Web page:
It didn’t even occur to me that I had stopped wearing a watch. It was not something that I did proactively, it just happened. Instead, I started to depend on my mobile phone, which was always in my pocket, to let me know where our planet was in relation to the Sun.
With my Nokia E61’s clock set to auto update, it has been a stress-free existence – changing time zones, cities, and continents were never a problem – the network updated the time for me. The built-in alarm clock was ample to wake me up, or alert me about my next appointment. When the Daylights Savings time changes were needed, the phone did it for me. Pretty neat – and no surprise that I have not missed my wristwatch.
However, this advisory from Microsoft about the Daylight Saving Time changes reminded me that one couldn’t always depend on the mobile phones to tell us the correct time. Some network glitches and acts of U.S. Congress can suddenly cause havoc on your schedule.
Congress had passed a law to change the dates when the Daylight Saving Time changes went into effect: Second Sunday of March and First Sunday of November instead of First Sunday of April and Last Sunday. So this year, the DST change will happen on March 11, and if you are a Windows Mobile user, then Microsoft is saying you better download a patch and become ready for the new time regime.
I have not heard about updates for Symbian S60 based devices and other mobile phones and devices. Can this be a productivity drain, at least for a day? This year’s DST change is certainly going to cause some havoc on your calendar and sleep schedule.
Web Worker Daily has some practical tips on how to prepare oneself for the coming change.
Lay in some extra coffee and donuts for meetings in those three weeks, be prepared to make phone calls or send instant message reminders to people who don’t show up when you think they should, and try not to stress too much about being on time for things.
And maybe I will just wear a watch for those three weeks, just to be on the safe side.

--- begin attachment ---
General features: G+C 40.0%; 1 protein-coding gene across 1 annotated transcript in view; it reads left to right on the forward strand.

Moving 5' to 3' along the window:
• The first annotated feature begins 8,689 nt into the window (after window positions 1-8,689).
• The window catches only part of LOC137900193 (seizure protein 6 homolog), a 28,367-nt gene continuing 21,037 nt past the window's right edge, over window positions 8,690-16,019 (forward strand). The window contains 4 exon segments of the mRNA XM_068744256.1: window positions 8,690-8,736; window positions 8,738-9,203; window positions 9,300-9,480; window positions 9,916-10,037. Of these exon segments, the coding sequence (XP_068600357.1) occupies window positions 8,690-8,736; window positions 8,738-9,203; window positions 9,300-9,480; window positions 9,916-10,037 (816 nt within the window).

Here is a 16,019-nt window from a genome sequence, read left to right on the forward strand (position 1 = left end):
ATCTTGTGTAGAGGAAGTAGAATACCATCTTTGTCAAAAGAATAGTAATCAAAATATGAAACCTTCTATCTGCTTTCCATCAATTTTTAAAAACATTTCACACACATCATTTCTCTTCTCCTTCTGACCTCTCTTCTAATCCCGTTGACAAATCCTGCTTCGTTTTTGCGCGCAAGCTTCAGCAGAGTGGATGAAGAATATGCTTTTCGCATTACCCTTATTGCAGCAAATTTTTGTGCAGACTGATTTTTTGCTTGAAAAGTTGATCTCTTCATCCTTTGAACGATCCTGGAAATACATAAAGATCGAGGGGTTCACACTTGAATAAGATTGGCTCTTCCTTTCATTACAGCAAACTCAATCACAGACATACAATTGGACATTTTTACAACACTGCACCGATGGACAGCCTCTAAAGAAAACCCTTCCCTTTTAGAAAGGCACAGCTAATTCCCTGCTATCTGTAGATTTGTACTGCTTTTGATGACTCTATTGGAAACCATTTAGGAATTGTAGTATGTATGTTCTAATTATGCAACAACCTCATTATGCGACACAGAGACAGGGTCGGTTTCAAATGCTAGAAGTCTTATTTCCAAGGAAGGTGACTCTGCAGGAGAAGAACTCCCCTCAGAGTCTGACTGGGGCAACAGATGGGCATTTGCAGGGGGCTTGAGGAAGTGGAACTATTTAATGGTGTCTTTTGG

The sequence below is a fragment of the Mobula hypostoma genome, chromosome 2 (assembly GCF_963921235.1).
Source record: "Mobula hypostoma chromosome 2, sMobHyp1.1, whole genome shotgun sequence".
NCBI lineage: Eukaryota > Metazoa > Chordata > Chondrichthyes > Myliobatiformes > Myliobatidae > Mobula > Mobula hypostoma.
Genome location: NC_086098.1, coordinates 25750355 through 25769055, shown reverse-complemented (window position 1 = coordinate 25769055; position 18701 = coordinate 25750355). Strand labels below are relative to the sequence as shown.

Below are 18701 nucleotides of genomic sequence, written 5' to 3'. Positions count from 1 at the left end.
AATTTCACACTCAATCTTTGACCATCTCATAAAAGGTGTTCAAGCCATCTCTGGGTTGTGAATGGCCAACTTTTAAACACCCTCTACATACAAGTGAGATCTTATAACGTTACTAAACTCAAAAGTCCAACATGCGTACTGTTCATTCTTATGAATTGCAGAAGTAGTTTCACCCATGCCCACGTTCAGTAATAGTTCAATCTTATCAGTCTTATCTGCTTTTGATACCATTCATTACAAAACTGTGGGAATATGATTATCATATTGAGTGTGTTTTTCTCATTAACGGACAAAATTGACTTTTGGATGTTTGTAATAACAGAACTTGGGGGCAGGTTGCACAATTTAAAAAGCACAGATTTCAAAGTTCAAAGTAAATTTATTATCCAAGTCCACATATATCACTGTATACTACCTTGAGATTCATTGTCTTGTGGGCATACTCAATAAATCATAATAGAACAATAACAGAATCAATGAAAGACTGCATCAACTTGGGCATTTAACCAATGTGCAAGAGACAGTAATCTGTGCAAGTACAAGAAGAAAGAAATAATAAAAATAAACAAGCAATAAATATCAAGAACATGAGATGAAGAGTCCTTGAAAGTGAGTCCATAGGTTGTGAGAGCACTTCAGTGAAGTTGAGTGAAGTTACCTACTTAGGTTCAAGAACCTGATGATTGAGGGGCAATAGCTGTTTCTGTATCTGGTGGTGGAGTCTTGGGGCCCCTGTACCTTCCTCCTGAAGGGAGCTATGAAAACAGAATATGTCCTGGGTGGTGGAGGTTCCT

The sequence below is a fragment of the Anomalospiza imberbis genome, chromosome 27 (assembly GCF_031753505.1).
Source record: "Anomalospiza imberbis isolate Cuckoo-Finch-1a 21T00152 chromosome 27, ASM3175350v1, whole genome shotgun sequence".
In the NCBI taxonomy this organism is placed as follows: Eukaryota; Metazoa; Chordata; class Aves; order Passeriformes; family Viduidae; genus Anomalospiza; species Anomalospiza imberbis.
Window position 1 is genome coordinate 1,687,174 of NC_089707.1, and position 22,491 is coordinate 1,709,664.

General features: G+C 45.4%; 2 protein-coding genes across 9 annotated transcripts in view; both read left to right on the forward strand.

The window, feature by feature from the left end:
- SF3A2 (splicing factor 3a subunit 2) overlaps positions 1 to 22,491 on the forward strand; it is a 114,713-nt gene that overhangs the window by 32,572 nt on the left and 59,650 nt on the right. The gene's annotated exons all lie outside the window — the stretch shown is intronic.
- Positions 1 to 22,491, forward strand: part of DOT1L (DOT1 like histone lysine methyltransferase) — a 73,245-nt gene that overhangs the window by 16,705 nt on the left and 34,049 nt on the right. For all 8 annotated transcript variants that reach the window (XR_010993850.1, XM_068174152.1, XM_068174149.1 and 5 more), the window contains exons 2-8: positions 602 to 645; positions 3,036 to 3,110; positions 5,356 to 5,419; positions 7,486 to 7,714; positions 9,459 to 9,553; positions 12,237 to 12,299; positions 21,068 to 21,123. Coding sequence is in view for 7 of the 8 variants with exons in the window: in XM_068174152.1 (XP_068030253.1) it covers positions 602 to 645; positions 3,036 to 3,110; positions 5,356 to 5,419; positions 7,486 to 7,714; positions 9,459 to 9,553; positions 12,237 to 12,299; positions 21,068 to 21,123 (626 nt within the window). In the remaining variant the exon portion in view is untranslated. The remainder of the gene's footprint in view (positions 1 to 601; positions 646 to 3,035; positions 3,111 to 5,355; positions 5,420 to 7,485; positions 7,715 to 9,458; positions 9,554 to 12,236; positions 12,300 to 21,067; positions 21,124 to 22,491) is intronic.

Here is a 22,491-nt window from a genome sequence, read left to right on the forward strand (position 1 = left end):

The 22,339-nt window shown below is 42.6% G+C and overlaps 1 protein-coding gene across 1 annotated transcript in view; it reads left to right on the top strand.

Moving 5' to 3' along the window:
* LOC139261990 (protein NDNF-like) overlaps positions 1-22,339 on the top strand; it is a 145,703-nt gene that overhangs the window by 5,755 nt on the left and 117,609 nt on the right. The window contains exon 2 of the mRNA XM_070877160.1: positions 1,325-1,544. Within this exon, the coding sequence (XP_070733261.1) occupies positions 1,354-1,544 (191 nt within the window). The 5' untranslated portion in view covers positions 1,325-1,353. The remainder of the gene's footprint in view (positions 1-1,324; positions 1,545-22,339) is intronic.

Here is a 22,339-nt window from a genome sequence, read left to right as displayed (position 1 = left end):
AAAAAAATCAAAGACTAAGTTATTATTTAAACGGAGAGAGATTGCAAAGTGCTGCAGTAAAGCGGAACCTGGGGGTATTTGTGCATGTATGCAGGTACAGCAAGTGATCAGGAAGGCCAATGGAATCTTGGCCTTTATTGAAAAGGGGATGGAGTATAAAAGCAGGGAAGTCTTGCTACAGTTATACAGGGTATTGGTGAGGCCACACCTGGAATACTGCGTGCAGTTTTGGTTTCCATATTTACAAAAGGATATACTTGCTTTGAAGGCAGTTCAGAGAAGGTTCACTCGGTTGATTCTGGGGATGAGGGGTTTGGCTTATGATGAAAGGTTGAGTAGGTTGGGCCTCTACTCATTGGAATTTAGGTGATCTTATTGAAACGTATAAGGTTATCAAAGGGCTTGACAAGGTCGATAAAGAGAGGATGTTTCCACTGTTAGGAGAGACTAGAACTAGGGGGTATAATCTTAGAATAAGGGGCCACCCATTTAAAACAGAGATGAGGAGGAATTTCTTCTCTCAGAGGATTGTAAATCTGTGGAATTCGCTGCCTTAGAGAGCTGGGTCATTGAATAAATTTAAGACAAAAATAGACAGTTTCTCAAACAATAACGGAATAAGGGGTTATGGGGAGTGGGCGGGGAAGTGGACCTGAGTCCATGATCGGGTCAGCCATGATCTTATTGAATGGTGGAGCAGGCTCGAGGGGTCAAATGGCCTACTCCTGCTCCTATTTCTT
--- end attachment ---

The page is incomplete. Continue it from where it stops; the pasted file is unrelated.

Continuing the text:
8 thoughts on “Where Did the Time Go?”
I also stopped wearing wathces for almost 2-3 years and i’ve seen many of my friends checking time on their cellphones…
Wow, now with your confession this trend seems more common than i thought!.
For this reason alone watch manufacturers should more effort marketing watches as a part of men’s jewelry and fashionable accessories rather than sole functional purposes.
I stopped wearing a watch in college because my philosophy studies led me to believe that time in a 24-hour sense was pretty insignificant. Also, I started carrying a pager, which always had the time.
I am sure that like every other enterprise the cell phone companies will also apply DST patches to their linux/unix servers and therefore since your mobile depends upon the cell phone towers to provide them with the time they will be all ok .
i havent worn a watch, due to having a mobile phone for close to 10 years now… one less device to keep going… am waiting to do away with my wallet when it becomes standard to keep money on a phone using some form of wireless digital payment scheme! then perhaps my keys too. One device to rule them all…
I’ve been watchless for about 3 years now, just use the mobile. If it could just keep my calendar without a mega-hassle it would be perfect.
I recall a conversation I had when much younger:
Friend – “I’ll know I’m rich when I can buy a Breitling”
Me – “I’ll know I’m rich when I don’t need a watch”
I guess now I’ll know it when I don’t need a mobile 🙂
I stopped wearing a watch several years ago, and then my wife bought me a watch. The only time I seem to wear it is when I am required to dress more formally. It seems to help complete certain types of outfits. As a previous poster noted: in some regards it’s really becoming more of a male fashion accessory.
Would “to let me know where I am in relation to Greenwich” or something similar be a better way to put it?
Mobile phones improved their time-telling usefulness since they started offering PDA/email features. I’ve never used a wristwatch, but 10 years ago I had to pull the phone out of my pocket solely to check the time and that wasn’t good – talk about “poor man’s watch”.
Now I use the phone much more frequently (to check push email, etc.) and so there’s almost no need to reach for my phone just to find out what the time is.